Mark Bennett runs my favorite Texas defense lawyer blogs, Defending People. Mark has been arguing that part of the Texas law regarding Online Solicitation of a Minor is unconstitutional since 2008. Today, the Court of Criminal Appeals agreed and ruled 9-0 that part of the statue, 33.021(b)(1) is a violation of the First Amendment. Congrats to Mark. Let’s look at the opinion.
Online Solicitation of a Minor- What’s the law?
The statute is a mess to read, so I’ll summarize. Basically, a person who is 17 years of age or older commits an offense if, with the intent to arouse or gratify the sexual desire of any person, the person, over the Internet or by electronic mail or a commercial online service communicates in a sexually explicit manner with a minor; or distributes sexually explicit material to a minor, or knowingly solicits a minor to meet with the intent that the minor will engage in sexual contact, sexual intercourse, or deviate sexual intercourse.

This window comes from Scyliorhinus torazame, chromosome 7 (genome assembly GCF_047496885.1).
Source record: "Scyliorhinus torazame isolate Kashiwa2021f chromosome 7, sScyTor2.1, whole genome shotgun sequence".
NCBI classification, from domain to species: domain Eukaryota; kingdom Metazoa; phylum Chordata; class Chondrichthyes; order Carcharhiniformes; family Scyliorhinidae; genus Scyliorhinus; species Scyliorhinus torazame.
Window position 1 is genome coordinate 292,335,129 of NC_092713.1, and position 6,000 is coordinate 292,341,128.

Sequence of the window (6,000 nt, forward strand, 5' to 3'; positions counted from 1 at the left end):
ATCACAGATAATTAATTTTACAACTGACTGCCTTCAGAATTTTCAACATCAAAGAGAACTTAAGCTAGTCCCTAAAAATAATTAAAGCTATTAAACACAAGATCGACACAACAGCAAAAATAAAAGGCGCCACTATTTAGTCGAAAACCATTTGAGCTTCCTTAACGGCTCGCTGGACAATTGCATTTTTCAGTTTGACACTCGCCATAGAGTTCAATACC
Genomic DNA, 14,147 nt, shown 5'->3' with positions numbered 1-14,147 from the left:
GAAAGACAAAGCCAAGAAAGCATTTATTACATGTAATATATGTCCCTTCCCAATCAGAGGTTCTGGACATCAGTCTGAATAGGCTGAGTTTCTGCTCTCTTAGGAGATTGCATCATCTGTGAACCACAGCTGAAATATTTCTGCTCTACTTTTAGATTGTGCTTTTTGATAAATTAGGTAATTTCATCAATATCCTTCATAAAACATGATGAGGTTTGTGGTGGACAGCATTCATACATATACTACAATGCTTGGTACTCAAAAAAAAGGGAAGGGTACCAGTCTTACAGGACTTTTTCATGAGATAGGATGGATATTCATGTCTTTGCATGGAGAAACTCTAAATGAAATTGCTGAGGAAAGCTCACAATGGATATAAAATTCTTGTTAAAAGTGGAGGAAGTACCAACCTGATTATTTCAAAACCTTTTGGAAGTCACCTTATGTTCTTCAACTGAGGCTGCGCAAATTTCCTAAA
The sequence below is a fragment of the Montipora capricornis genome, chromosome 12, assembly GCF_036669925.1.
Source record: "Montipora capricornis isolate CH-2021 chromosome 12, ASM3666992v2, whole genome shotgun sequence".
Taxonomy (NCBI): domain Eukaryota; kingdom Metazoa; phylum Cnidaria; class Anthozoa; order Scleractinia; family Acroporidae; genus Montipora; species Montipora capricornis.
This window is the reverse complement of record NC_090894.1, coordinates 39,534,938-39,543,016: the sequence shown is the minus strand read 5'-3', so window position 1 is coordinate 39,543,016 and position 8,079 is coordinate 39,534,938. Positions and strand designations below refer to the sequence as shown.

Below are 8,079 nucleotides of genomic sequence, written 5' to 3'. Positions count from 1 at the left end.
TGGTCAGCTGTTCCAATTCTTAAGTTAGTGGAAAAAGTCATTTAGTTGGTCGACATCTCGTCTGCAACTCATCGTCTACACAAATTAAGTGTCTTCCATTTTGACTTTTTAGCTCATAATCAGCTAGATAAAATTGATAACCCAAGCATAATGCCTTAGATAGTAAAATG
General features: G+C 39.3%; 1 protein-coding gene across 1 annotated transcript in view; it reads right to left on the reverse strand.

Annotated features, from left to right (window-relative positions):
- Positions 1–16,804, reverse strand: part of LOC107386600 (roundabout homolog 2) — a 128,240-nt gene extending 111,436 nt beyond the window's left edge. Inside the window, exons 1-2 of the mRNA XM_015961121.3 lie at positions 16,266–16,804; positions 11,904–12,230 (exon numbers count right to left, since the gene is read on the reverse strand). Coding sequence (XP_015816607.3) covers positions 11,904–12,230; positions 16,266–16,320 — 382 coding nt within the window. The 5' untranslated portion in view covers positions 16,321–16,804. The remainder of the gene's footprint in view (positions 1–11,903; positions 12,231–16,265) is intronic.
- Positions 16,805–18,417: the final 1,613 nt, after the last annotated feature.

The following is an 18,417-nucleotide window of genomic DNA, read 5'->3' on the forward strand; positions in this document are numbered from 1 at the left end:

Ok, so which part did the Court of Criminal Appeals rule on?
One specific subsection regarding sending sexual expicit material to a minor. The indictment in this case read, in pertinent part, that 1 “on October 31st, 2009, the defendant did then and there unlawfully with the intent to arouse and gratify the sexual desire of the defendant, intentionally communicate in a sexually explicit manner with [the complainant], an individual whom the defendant believed to be younger than 17 years of age, by text message and that the defendant was at that time more than 17 years of age.”
What was their decision?
From the opinion-
Applying the constitutionally required presumption that “content-based regulations [of speech] are presumptively invalid” and subject to strict scrutiny, we conclude that Section 33.021(b) of the Texas Penal Code is overbroad because it prohibits a wide array of constitutionally protected speech and is not narrowly drawn to achieve only the legitimate objective of protecting children from sexual abuse.